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Inside the Mind of Goran Ivanisevic

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  • #16
    Culmination Point 2001 Wimbledon…Stanley Kubrik's Space Odyssey

    Originally posted by biodegradableeric1979 View Post
    Seems harsh. Just an opinion.
    Sometimes when one speaks the truth it can come off as being harsh…even heretical.

    Originally posted by maxply View Post
    Oh, it's all opinions. Man, that final was a blast! The great Don Budge himself would have enjoyed it.
    Some are opinions…some are simply statements of fact. A politician can argue the difference. As far as Don Budge enjoying that particular match…it's debatable. Don was a guy who wore long white trousers to the end. This particular brand of tennis being played with virtual bazookas for racquets would have offended his sense…of sensibility.

    Originally posted by maxply View Post
    What's not to love about Wimbledon 2001?
    Wimbledon 2001 was what you call a culmination point. The tennis had actually become so bad that once again the ITF brain trust decided to intervene and reengineer the game. The points had become way too fast on the hallowed grass of Wimbledon…so much so that it was an abomination of the real game of tennis. Classic tennis.

    It was in 2002 that the Wimbledon final was first played in the finals from the baseline. Lleyton Hewitt versus David Nalbanian.

    Originally posted by maxply View Post
    The emergence of a young lion edging a legend (roger, Sampras);
    This was truly the match of the tournament. Unfortunately the tennis had become way to fast and the points were way too short. One can only imagine if these two were playing with wooden racquets and they duelled for five sets. That would have been a match to behold. Roger Federer showing the first signs of his coming greatness as Pete Sampras' star was beginning to lose some of its luster. A classic handing over of the mantel. Sampras was 30 years old and Federer just 19.

    Here…this match is worth watching. The Ivanisevic rendition is alright relegated to the dust bin…except for its historical significance.


    The Open Era of tennis debuted in 1968. Arthur Ashe played and defeated Tom Okker of the Netherlands in the first open U. S. Open final. Here's a little taste of the tennis that was being played in 1968 which is coincidentally the first year that I began playing.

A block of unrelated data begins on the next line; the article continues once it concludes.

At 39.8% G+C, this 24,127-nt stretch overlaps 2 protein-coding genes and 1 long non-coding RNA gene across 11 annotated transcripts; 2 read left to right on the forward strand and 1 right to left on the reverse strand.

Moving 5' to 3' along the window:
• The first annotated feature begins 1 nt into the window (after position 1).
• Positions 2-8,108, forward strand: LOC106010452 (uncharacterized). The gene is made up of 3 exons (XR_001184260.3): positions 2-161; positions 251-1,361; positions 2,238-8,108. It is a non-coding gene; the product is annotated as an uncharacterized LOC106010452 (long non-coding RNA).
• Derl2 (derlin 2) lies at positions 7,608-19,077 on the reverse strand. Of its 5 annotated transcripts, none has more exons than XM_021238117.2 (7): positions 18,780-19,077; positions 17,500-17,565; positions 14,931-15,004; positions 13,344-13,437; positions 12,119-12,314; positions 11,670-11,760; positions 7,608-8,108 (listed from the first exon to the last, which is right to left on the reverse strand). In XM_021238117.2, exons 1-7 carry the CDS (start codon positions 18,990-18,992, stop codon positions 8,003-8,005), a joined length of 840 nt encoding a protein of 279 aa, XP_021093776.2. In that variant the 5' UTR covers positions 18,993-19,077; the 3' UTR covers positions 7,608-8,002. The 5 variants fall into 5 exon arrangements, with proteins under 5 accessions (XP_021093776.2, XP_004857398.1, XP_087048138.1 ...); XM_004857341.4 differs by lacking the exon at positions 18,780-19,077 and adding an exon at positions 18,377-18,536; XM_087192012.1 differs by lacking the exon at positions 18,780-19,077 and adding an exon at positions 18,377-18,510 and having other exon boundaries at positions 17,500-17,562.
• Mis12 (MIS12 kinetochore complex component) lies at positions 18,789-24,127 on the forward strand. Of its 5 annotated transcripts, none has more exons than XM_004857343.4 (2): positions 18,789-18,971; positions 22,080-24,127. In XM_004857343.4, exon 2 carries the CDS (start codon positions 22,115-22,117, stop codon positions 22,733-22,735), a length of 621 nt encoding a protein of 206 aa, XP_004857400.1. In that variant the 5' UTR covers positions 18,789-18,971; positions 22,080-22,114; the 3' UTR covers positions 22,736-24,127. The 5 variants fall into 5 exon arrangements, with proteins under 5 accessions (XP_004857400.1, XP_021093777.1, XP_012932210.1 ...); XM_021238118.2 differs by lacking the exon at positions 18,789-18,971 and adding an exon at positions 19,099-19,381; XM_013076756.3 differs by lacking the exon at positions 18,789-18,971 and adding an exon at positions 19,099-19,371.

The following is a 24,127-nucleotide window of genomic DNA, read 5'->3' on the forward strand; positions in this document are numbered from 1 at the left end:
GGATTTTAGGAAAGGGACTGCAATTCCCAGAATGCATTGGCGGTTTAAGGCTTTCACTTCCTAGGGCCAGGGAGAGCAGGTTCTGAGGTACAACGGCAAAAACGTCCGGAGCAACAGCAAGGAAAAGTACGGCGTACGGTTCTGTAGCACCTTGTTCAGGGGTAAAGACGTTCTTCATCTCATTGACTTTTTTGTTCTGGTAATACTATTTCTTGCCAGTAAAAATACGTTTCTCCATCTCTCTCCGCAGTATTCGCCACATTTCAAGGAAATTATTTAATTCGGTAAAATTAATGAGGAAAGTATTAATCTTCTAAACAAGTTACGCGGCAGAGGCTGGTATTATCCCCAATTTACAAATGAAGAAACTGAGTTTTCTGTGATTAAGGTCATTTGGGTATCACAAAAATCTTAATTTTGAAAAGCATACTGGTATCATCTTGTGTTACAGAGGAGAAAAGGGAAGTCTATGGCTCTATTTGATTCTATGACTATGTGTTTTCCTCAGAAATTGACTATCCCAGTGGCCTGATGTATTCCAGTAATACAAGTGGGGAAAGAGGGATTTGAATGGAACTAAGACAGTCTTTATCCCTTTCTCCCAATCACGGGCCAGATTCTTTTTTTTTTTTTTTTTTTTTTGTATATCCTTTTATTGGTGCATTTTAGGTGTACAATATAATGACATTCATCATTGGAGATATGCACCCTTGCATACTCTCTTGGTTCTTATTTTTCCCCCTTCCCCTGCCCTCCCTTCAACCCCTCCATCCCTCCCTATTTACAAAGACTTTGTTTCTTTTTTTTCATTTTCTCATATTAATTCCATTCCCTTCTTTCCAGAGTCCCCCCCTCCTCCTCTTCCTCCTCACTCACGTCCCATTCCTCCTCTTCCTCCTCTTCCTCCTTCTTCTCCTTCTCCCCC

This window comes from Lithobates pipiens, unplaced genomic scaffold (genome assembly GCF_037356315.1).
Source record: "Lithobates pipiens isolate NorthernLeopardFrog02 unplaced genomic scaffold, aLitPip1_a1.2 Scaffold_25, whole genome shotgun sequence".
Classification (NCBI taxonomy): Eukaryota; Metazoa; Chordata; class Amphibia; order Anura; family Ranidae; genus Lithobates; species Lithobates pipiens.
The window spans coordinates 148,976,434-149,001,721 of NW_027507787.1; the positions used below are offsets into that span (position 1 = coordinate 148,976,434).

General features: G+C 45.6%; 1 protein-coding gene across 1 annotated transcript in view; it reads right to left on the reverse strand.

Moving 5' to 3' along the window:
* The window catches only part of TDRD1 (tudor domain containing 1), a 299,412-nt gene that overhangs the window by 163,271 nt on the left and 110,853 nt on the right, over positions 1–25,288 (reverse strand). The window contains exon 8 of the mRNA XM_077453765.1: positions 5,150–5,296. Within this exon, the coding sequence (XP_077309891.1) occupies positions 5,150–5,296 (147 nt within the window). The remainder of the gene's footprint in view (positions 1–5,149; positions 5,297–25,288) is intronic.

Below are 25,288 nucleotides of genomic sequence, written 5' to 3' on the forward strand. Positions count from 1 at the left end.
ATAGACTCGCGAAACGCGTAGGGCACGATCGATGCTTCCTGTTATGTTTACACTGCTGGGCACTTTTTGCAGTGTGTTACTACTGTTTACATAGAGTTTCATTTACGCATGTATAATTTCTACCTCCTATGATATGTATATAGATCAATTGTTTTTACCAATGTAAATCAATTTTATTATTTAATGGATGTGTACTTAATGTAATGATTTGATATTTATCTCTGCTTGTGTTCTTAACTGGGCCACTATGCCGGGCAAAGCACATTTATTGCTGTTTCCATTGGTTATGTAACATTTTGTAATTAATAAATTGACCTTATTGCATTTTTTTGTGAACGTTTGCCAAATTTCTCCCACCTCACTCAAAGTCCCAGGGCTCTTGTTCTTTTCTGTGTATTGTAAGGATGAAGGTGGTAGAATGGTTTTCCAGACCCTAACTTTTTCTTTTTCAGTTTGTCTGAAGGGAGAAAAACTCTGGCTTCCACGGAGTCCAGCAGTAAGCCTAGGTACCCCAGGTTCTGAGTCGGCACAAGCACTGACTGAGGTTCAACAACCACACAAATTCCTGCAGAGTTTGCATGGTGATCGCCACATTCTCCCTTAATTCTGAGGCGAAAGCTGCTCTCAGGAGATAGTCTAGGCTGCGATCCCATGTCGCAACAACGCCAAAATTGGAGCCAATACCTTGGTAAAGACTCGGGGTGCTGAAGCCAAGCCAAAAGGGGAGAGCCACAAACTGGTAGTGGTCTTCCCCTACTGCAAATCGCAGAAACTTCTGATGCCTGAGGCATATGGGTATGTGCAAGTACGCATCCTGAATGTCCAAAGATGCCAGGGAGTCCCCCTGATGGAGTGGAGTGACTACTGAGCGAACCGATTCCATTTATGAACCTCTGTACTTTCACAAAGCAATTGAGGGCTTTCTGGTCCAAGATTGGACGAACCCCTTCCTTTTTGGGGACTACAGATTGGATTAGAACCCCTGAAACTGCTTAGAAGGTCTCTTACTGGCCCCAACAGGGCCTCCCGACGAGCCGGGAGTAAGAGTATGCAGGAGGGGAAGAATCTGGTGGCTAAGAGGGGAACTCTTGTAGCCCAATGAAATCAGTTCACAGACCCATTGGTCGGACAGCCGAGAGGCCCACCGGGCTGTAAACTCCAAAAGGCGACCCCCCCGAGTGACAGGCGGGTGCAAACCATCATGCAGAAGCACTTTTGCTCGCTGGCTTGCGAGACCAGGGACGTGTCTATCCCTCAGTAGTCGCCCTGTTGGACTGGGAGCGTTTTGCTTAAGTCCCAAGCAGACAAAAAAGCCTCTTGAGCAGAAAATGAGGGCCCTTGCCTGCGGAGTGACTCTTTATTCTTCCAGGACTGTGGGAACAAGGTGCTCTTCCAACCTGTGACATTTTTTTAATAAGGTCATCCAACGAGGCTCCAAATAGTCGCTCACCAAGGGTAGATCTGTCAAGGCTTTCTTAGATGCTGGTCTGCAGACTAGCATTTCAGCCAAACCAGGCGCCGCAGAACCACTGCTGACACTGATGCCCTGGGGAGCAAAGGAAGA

Sixteen years later brings us to the Orwellian year of 1984. 1984 was the first year that all four contestants used oversized graphite racquet in the semifinals of a Grand Slam event. It took just 16 years for the money to corrupt a beautiful and "pure" sport beyond recognition. FUBAR comes to mind…fucked up beyond all recognition.

    Here are the two All-American Bad Boys in the semifinals using their new suped up equipment. These two were among the very last to cave in to the new equipment. Pat Cash and Ivan Lendl were in the other semifinal. This particular Saturday at Flushing Meadows became known as "The Greatest Day in Tennis" for a long time. Bud Collins himself wrote as much about it. The truth is…the big racquets gave the tennis a sense of a new awesomeness, but in fact the greatness of the tennis was probably due to the fact the contestants were using superior equipment. Not that the tennis wasn't great in itself.


    The oversized racquets had been creeping steadily into the game since the mid 70's after Howard Head somehow obtained a patent to manufacture the oversized monstrosities. 1984 was another culmination point in the sport of tennis. It was 16 years after the game went open. 2001 is 17 years after 1984…and here we are 15 years later in 2016. Do I sense another culmination point? I do.

    Just an opinion? Not...


    • #17
      A truly great contest has life itself coursing through its veins.

      Originally posted by don_budge View Post
      Pure and utter nonsense.
      The greatest contests of all time nearly always have something equally as important as the sport itself running alongside them.

      Don Budge v Gottfried von Cramm

      Jessie Owens 100m victory in the 1936 Olympics

      Mohammed Ali v George Foreman

      When sport has life itself riding on it you have a truly riveting spectacle. A truly great contest has life itself coursing through its veins.
      Last edited by stotty; 04-30-2016, 06:59 AM.


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